Many people equate the ushering in of a new year with a “fresh start” or “clean slate.” This ideal presents a unique opportunity and date in time for individuals to make life changes and resolutions for the year to come.
Observation Baltimore surveyed 502 Baltimore Metropolitan Area (BMA) residents in order to gain insight into New Year’s resolution trends, motivators and success rates. A little less than half, (47%), of respondents reported typically making a New Year’s resolution. (80%) of those who make a resolution indentify bettering themselves and improving quality of life as their number one motivator for resolving to make a change in the new year. (16%) say they create a resolution simply because they enjoy the challenge of seeing it through.
Respondents were asked what ONE change in their life would most drastically improve their quality of living. The changes selected most often by respondents included; (43%) indicated less financial worry, (18%) improved physical health, (10%) less daily stress, and (10%) improved spiritual/mental health. It makes sense that the most impactful changes selected by respondents correlate with the type of resolution they chose to make. Health, money, career, and relationship related resolutions were most popular among survey respondents.
But for all the good intentions, only a small fraction of us keep our resolutions; University of Scranton research suggests that just (8%) of people achieve their New Year’s goals. Observation Baltimore found that (65%) of BMA residents indicate they keep their resolution for 6 months or less and only (25%) say they follow through until their goal is accomplished.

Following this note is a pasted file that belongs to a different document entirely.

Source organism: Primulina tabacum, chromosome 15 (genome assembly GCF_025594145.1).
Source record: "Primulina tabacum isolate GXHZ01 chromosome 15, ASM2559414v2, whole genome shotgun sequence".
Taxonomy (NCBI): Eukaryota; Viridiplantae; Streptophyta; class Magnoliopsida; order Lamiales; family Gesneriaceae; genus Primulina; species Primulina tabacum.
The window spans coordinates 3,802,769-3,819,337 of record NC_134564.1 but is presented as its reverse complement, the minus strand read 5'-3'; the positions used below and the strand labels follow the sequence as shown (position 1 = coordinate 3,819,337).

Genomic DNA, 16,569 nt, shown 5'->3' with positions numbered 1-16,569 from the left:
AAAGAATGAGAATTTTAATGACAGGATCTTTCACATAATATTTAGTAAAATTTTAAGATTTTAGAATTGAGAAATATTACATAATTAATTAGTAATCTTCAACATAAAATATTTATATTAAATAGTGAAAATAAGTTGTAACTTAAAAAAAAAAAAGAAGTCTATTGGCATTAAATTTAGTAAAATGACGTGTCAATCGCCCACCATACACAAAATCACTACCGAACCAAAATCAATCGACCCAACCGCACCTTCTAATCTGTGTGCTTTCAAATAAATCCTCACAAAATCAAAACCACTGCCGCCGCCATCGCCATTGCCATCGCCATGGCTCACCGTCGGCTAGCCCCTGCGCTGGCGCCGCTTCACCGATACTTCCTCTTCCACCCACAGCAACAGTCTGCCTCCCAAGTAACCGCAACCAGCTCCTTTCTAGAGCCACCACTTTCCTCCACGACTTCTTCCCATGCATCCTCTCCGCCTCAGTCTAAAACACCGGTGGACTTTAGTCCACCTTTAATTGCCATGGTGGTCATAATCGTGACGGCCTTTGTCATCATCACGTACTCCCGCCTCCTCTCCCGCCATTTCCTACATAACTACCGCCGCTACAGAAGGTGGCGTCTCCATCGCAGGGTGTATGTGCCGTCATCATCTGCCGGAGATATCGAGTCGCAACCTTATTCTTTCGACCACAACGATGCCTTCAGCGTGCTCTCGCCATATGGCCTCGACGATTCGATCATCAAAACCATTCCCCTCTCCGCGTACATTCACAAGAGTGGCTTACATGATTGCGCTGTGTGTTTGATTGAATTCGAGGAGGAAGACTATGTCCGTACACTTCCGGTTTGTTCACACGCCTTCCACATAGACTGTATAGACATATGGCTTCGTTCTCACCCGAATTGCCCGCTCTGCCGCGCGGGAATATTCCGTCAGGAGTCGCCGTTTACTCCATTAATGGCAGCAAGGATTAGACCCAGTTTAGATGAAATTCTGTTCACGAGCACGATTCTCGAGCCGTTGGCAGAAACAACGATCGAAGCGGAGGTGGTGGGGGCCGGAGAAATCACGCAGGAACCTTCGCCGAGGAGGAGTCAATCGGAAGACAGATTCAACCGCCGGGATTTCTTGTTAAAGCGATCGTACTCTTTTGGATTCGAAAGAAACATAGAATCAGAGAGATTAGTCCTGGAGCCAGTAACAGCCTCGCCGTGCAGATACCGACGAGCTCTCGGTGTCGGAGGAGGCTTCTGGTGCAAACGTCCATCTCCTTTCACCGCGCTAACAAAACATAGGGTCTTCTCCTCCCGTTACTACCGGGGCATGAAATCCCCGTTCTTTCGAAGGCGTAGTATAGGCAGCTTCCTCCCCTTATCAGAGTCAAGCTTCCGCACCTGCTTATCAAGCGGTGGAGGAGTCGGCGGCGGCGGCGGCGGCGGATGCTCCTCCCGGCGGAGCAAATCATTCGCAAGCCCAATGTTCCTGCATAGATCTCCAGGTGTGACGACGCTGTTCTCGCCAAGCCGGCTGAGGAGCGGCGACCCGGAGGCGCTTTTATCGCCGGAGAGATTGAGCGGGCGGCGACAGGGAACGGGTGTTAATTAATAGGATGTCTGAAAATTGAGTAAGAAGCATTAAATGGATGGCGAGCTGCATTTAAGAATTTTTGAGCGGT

How to make successful resolutions
Respondents were asked to weigh in on what they think makes a good resolution and the best way to make it a success. Below is a list of tips compiled from participant responses.
- Keep it simple
- Pick ONE resolution. It is much easier to lose focus and abandon goals if you have a laundry list of resolutions. Conversely, if you are new to making resolutions consider choosing a few small, attainable goals throughout the year rather than one overwhelming goal.
- Make success measurable
- The method in which you measure success should be tangible. Instead of making your goal to lose some weight you should make a goal of getting to the gym three days a week for spinning classes or cutting soda out of your diet. According to John Norcross of the University of Scranton, “If you can’t measure it, it’s not a very good resolution because vague goals beget vague resolutions.”
- Share your resolution with others
- Shout your goal from the roof tops! Tell your friends and family what your resolution is. This gives most people a greater sense of accountability, not only to themselves but to others. You might even want to choose an “accountability buddy”; an accountability buddy is someone (or more than one person) that supports you in making sure you meet your commitments. In psychology, it’s known as an external motivator. Someone, outside of you, that helps you stay motivated.
- Don’t get discouraged
- “Rome wasn’t built in a day.” While it is important to take your resolution seriously and stay focused, being too hard on yourself can lead to feelings of discouragement. This is when people begin abandoning their resolutions as they hit bumps in the road that throw them off their stride. So keep believing in yourself and take it one day at a time.